AEROELASTICITY

February 2, 2014


Several months ago I posted an article entitled “GREEN AVIATION”.  That blog (hopefully) indicated several efforts to bring about improvements in the GPH (gallons per hour) of fuel used by commercial aviation.  Those efforts are significant and involve the following:

  • Investigations into the use of “bio-fuels”
  • Improvements in aerodynamics of aircraft bodies including the flight surfaces
  • The use of adhesives instead of rivets and screws used as fasteners for outer surfaces
  • The use of composite materials to lessen the overall weight of an aircraft

That effort continues by companies such as BOEING and governmental agencies such as NASA.  We also must factor into the “mix” educational institutions.  All three contribute greatly in the search for improvements relative to reducing the use of precious, non-renewable fossil fuels.  The following is one such effort.

Engineers at NASA’s Langley Research Center in Hampton, Va., recently installed this 15-percent scale model based on a possible future aircraft design by the Boeing Company in its Transonic Dynamics Tunnel. The 13-foot model is “semi-span,” meaning it looks like a plane cut in half. It is being used to assess the aeroelastic qualities of the unusual truss-braced wing configuration. (“Aeroelastic,” or “aeroelasticity,” is the study of how an aircraft flexes during flight in response to aerodynamic forces. The “truss” is the diagonal piece attached to the belly of the fuselage and the underside of the wing.)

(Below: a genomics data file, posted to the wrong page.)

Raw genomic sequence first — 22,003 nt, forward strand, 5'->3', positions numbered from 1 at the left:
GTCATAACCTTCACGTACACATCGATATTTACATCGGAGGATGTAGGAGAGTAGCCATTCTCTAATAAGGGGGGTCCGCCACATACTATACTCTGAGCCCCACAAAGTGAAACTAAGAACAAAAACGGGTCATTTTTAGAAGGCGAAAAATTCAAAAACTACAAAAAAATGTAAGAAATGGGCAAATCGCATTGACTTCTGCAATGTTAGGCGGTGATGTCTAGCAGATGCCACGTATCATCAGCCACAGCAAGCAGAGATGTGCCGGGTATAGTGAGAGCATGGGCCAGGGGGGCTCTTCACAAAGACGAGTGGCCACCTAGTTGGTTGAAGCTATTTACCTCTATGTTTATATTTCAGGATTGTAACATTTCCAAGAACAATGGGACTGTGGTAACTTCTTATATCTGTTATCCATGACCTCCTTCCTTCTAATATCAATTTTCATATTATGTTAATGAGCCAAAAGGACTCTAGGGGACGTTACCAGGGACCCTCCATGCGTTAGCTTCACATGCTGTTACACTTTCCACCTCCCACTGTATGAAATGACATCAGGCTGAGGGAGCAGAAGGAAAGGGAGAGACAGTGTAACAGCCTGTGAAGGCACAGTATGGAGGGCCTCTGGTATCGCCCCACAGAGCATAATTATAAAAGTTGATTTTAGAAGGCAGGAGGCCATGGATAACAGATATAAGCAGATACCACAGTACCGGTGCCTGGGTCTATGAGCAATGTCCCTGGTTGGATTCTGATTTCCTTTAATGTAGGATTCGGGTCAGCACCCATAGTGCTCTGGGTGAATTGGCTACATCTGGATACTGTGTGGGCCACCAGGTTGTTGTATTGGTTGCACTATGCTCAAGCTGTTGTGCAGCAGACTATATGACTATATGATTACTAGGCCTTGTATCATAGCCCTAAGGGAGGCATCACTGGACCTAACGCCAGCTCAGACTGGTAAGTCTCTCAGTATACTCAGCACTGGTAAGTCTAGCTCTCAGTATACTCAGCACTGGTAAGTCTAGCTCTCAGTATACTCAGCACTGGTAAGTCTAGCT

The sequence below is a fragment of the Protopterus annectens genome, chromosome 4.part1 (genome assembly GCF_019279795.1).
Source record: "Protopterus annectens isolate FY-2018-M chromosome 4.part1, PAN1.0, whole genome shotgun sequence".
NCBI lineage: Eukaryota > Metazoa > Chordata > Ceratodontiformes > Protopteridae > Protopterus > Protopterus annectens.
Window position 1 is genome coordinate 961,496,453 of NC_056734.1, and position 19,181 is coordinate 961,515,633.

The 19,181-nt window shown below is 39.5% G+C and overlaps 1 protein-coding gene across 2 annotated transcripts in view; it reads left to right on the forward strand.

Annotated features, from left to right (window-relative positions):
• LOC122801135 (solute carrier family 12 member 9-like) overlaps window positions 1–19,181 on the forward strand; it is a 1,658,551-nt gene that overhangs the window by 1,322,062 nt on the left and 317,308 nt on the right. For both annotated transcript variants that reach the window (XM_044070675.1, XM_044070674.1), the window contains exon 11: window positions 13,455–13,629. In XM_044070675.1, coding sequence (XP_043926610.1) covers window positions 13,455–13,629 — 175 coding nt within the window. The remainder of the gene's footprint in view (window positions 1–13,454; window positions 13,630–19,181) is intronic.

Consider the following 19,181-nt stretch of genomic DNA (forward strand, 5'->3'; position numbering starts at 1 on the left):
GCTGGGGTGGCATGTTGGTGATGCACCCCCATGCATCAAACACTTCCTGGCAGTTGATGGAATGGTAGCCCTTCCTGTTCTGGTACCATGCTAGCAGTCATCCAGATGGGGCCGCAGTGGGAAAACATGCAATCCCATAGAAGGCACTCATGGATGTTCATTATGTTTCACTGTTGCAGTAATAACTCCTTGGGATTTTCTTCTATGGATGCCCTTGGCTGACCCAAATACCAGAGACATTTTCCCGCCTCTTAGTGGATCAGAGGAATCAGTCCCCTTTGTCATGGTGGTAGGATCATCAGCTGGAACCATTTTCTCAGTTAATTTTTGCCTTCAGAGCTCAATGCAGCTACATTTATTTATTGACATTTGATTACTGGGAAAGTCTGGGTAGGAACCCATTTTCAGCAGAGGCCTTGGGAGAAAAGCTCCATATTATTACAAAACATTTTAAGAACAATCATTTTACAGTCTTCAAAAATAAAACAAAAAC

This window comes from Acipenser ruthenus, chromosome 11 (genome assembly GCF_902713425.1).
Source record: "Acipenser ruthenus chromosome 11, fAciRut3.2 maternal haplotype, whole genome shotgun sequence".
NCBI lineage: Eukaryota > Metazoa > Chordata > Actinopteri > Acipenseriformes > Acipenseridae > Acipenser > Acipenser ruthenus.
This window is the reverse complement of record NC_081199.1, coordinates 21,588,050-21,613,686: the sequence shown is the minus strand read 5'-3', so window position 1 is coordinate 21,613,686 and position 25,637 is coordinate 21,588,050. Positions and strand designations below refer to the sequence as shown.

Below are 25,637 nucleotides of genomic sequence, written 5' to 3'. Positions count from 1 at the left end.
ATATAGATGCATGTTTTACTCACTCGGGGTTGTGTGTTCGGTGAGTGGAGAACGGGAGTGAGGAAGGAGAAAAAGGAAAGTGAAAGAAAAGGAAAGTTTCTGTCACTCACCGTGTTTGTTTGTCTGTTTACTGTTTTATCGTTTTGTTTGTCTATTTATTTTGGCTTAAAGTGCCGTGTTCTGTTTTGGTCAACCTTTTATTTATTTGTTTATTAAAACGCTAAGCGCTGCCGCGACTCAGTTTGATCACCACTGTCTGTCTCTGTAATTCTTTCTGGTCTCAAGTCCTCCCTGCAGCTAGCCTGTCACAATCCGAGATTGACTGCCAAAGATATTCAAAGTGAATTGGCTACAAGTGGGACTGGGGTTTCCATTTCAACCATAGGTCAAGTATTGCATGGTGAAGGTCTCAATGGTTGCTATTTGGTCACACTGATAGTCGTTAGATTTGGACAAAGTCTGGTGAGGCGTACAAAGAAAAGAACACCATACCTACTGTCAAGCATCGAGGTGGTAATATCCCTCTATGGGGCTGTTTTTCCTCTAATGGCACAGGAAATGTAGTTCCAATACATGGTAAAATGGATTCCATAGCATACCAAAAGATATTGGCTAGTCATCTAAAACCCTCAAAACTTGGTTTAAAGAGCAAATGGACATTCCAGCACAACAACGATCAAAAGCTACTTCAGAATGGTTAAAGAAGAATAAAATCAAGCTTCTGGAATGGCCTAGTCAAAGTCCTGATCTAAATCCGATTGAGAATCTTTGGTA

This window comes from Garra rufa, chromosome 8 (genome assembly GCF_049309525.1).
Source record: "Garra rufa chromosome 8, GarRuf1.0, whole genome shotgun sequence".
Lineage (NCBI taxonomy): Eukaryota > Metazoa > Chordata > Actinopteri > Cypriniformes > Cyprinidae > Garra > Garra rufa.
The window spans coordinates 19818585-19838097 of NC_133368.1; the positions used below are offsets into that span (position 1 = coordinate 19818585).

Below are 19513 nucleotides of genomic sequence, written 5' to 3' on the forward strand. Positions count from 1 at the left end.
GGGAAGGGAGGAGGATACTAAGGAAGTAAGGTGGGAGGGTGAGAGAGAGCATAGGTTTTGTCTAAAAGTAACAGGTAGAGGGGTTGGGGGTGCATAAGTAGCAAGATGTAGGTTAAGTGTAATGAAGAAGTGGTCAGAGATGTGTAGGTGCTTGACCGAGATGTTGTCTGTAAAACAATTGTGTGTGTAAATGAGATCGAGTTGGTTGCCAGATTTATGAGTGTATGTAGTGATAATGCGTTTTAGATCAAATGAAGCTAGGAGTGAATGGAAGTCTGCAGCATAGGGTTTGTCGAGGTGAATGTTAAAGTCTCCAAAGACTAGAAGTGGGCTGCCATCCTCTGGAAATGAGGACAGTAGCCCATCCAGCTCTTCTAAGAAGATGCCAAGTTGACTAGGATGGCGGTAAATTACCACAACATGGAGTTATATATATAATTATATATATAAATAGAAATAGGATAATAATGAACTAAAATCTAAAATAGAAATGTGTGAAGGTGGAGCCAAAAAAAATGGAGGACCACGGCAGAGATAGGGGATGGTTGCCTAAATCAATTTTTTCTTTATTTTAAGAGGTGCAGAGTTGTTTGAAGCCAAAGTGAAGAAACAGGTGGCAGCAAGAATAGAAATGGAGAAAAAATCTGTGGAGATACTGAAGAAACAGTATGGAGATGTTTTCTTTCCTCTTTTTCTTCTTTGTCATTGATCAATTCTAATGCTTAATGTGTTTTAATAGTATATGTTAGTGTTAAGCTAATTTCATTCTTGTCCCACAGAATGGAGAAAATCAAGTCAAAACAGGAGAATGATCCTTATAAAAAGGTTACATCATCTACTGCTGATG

BOEING AND NASA

 

Boeing designed the concept as part of SUGAR (Subsonic Ultra-Green Aircraft Research) to help conceive of airplane technologies and designs needed 20 years from now to meet projected fuel efficiency and other “green” aviation requirements. According to Boeing engineers the wind tunnel tests will help validate the analysis done during the SUGAR study, which predicts that the truss-braced wing would improve fuel consumption by 5 to 10 percent over advanced conventional wings. Boeing’s SUGAR work, as well as that of other teams studying advanced future aircraft concepts, is funded through NASA’s Fundamental Aeronautics Program’s Fixed Wing Project.

I will certainly keep you posted as to further developments in the “GREEN AVIATION” world.  It’s a fascinating technology.

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